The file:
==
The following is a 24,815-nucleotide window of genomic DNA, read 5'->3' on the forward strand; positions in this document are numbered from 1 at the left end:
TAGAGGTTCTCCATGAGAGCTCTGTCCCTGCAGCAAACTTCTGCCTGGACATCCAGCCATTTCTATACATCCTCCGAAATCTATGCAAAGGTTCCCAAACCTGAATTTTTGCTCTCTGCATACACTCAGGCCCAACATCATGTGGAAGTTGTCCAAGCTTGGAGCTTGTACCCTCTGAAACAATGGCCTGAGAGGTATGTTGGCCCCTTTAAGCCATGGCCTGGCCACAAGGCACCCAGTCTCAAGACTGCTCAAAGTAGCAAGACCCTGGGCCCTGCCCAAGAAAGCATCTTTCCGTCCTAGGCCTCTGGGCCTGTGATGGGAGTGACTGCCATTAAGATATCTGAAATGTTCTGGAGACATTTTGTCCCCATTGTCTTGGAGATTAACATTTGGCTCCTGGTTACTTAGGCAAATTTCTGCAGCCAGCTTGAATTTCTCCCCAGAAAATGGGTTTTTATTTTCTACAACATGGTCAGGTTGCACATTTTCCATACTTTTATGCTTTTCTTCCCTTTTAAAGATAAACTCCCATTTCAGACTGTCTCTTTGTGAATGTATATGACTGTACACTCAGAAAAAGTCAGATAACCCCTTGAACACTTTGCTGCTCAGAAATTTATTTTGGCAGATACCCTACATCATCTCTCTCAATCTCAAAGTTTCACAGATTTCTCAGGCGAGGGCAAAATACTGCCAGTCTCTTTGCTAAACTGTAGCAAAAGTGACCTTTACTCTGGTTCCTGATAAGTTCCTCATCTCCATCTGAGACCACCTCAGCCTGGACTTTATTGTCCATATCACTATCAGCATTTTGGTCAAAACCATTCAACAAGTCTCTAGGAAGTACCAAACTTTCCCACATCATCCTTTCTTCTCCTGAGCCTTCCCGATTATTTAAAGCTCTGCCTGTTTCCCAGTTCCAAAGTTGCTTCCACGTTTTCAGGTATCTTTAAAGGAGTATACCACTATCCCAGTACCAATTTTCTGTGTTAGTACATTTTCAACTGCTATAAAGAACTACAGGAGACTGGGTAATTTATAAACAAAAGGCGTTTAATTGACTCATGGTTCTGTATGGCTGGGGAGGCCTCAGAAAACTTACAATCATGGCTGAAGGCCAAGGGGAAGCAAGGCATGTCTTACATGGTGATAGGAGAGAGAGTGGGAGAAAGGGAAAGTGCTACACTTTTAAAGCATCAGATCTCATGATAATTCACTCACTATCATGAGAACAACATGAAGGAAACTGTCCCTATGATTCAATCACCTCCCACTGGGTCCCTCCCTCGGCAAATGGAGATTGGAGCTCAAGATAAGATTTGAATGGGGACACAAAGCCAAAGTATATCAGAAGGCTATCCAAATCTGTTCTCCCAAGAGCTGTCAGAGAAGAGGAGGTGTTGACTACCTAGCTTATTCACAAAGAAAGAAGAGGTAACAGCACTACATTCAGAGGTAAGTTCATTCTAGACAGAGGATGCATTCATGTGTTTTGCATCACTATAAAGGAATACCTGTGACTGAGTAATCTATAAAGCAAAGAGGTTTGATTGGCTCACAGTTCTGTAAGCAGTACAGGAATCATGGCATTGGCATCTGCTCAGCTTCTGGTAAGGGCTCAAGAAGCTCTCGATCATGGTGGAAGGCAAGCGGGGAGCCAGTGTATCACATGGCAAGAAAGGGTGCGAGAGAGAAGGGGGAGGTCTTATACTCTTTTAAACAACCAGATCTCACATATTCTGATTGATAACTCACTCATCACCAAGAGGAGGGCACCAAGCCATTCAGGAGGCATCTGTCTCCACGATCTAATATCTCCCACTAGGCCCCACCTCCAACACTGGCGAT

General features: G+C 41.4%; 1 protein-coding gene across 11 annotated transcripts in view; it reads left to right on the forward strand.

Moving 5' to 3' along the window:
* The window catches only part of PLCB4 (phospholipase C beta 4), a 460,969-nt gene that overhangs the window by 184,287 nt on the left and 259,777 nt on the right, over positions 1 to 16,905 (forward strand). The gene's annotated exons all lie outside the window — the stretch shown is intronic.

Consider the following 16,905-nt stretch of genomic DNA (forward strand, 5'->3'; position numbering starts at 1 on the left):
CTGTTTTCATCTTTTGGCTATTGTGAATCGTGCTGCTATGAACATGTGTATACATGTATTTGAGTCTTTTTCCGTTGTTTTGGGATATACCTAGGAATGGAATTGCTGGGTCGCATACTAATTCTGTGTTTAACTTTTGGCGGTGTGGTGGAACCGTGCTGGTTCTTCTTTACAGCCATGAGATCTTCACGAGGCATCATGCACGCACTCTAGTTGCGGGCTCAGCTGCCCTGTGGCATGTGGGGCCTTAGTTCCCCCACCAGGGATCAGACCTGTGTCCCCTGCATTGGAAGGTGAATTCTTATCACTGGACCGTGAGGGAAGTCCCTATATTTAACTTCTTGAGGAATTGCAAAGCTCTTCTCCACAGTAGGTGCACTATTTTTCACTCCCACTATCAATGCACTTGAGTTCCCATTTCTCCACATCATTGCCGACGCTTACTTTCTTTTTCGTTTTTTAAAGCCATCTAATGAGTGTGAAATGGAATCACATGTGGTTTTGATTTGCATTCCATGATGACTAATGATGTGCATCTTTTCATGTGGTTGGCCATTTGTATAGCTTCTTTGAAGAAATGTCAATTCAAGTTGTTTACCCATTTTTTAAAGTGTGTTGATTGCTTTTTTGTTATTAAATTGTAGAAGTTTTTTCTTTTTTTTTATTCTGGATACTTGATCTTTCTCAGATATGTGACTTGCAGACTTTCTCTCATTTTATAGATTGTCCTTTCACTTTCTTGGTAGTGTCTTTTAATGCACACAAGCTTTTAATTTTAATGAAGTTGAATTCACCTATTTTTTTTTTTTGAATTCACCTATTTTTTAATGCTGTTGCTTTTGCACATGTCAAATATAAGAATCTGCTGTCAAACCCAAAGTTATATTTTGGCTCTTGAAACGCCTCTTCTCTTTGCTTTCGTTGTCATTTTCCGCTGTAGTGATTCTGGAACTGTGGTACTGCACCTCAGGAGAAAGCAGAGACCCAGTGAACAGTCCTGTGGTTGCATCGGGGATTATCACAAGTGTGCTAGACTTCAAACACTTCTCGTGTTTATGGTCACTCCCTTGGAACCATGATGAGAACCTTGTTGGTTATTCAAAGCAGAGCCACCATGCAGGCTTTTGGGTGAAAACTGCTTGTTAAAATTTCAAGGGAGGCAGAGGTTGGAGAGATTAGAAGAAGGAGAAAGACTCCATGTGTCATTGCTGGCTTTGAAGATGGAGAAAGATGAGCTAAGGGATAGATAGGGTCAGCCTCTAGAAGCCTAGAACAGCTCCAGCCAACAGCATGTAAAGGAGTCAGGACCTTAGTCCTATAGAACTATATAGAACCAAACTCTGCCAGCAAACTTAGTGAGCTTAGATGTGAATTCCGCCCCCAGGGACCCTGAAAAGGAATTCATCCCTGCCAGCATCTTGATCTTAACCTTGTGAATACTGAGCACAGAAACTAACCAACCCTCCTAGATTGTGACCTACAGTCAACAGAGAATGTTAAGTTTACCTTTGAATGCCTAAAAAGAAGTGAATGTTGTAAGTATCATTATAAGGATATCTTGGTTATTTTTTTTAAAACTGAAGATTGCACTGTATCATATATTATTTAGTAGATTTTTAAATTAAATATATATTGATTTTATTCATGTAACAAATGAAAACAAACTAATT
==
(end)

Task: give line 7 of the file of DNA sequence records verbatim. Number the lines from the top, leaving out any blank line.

CTGTTTTCATCTTTTGGCTATTGTGAATCGTGCTGCTATGAACATGTGTATACATGTATTTGAGTCTTTTTCCGTTGTTTTGGGATATACCTAGGAATGGAATTGCTGGGTCGCATACTAATTCTGTGTTTAACTTTTGGCGGTGTGGTGGAACCGTGCTGGTTCTTCTTTACAGCCATGAGATCTTCACGAGGCATCATGCACGCACTCTAGTTGCGGGCTCAGCTGCCCTGTGGCATGTGGGGCCTTAGTTCCCCCACCAGGGATCAGACCTGTGTCCCCTGCATTGGAAGGTGAATTCTTATCACTGGACCGTGAGGGAAGTCCCTATATTTAACTTCTTGAGGAATTGCAAAGCTCTTCTCCACAGTAGGTGCACTATTTTTCACTCCCACTATCAATGCACTTGAGTTCCCATTTCTCCACATCATTGCCGACGCTTACTTTCTTTTTCGTTTTTTAAAGCCATCTAATGAGTGTGAAATGGAATCACATGTGGTTTTGATTTGCATTCCATGATGACTAATGATGTGCATCTTTTCATGTGGTTGGCCATTTGTATAGCTTCTTTGAAGAAATGTCAATTCAAGTTGTTTACCCATTTTTTAAAGTGTGTTGATTGCTTTTTTGTTATTAAATTGTAGAAGTTTTTTCTTTTTTTTTATTCTGGATACTTGATCTTTCTCAGATATGTGACTTGCAGACTTTCTCTCATTTTATAGATTGTCCTTTCACTTTCTTGGTAGTGTCTTTTAATGCACACAAGCTTTTAATTTTAATGAAGTTGAATTCACCTATTTTTTTTTTTTGAATTCACCTATTTTTTAATGCTGTTGCTTTTGCACATGTCAAATATAAGAATCTGCTGTCAAACCCAAAGTTATATTTTGGCTCTTGAAACGCCTCTTCTCTTTGCTTTCGTTGTCATTTTCCGCTGTAGTGATTCTGGAACTGTGGTACTGCACCTCAGGAGAAAGCAGAGACCCAGTGAACAGTCCTGTGGTTGCATCGGGGATTATCACAAGTGTGCTAGACTTCAAACACTTCTCGTGTTTATGGTCACTCCCTTGGAACCATGATGAGAACCTTGTTGGTTATTCAAAGCAGAGCCACCATGCAGGCTTTTGGGTGAAAACTGCTTGTTAAAATTTCAAGGGAGGCAGAGGTTGGAGAGATTAGAAGAAGGAGAAAGACTCCATGTGTCATTGCTGGCTTTGAAGATGGAGAAAGATGAGCTAAGGGATAGATAGGGTCAGCCTCTAGAAGCCTAGAACAGCTCCAGCCAACAGCATGTAAAGGAGTCAGGACCTTAGTCCTATAGAACTATATAGAACCAAACTCTGCCAGCAAACTTAGTGAGCTTAGATGTGAATTCCGCCCCCAGGGACCCTGAAAAGGAATTCATCCCTGCCAGCATCTTGATCTTAACCTTGTGAATACTGAGCACAGAAACTAACCAACCCTCCTAGATTGTGACCTACAGTCAACAGAGAATGTTAAGTTTACCTTTGAATGCCTAAAAAGAAGTGAATGTTGTAAGTATCATTATAAGGATATCTTGGTTATTTTTTTTAAAACTGAAGATTGCACTGTATCATATATTATTTAGTAGATTTTTAAATTAAATATATATTGATTTTATTCATGTAACAAATGAAAACAAACTAATT